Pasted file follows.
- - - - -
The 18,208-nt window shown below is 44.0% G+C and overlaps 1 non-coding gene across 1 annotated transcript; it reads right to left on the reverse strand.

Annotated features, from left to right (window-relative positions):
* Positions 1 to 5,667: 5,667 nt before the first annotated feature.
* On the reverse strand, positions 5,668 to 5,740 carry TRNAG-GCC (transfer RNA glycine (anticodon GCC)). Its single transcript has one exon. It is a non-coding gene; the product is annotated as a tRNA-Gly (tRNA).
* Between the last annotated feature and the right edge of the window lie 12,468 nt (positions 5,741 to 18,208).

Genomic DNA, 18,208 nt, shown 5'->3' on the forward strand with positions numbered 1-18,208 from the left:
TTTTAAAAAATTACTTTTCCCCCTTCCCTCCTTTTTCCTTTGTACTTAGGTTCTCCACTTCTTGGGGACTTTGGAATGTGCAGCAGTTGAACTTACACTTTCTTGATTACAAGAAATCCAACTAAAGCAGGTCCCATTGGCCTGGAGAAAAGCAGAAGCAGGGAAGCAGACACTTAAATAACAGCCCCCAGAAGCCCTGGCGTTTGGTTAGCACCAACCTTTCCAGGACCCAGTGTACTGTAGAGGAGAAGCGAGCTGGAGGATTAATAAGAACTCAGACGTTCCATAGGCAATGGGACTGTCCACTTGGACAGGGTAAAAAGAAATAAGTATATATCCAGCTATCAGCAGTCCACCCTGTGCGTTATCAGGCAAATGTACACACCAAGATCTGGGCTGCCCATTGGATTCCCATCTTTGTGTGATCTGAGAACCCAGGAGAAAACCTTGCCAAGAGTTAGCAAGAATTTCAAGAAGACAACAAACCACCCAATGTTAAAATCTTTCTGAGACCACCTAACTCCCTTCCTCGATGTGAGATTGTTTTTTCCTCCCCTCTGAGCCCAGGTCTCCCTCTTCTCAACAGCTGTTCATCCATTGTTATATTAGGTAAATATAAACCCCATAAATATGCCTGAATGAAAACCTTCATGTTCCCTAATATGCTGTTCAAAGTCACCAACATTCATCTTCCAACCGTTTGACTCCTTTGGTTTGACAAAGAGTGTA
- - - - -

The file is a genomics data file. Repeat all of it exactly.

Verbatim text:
The 18,208-nt window shown below is 44.0% G+C and overlaps 1 non-coding gene across 1 annotated transcript; it reads right to left on the reverse strand.

Annotated features, from left to right (window-relative positions):
* Positions 1 to 5,667: 5,667 nt before the first annotated feature.
* On the reverse strand, positions 5,668 to 5,740 carry TRNAG-GCC (transfer RNA glycine (anticodon GCC)). Its single transcript has one exon. It is a non-coding gene; the product is annotated as a tRNA-Gly (tRNA).
* Between the last annotated feature and the right edge of the window lie 12,468 nt (positions 5,741 to 18,208).

Genomic DNA, 18,208 nt, shown 5'->3' on the forward strand with positions numbered 1-18,208 from the left:
TTTTAAAAAATTACTTTTCCCCCTTCCCTCCTTTTTCCTTTGTACTTAGGTTCTCCACTTCTTGGGGACTTTGGAATGTGCAGCAGTTGAACTTACACTTTCTTGATTACAAGAAATCCAACTAAAGCAGGTCCCATTGGCCTGGAGAAAAGCAGAAGCAGGGAAGCAGACACTTAAATAACAGCCCCCAGAAGCCCTGGCGTTTGGTTAGCACCAACCTTTCCAGGACCCAGTGTACTGTAGAGGAGAAGCGAGCTGGAGGATTAATAAGAACTCAGACGTTCCATAGGCAATGGGACTGTCCACTTGGACAGGGTAAAAAGAAATAAGTATATATCCAGCTATCAGCAGTCCACCCTGTGCGTTATCAGGCAAATGTACACACCAAGATCTGGGCTGCCCATTGGATTCCCATCTTTGTGTGATCTGAGAACCCAGGAGAAAACCTTGCCAAGAGTTAGCAAGAATTTCAAGAAGACAACAAACCACCCAATGTTAAAATCTTTCTGAGACCACCTAACTCCCTTCCTCGATGTGAGATTGTTTTTTCCTCCCCTCTGAGCCCAGGTCTCCCTCTTCTCAACAGCTGTTCATCCATTGTTATATTAGGTAAATATAAACCCCATAAATATGCCTGAATGAAAACCTTCATGTTCCCTAATATGCTGTTCAAAGTCACCAACATTCATCTTCCAACCGTTTGACTCCTTTGGTTTGACAAAGAGTGTA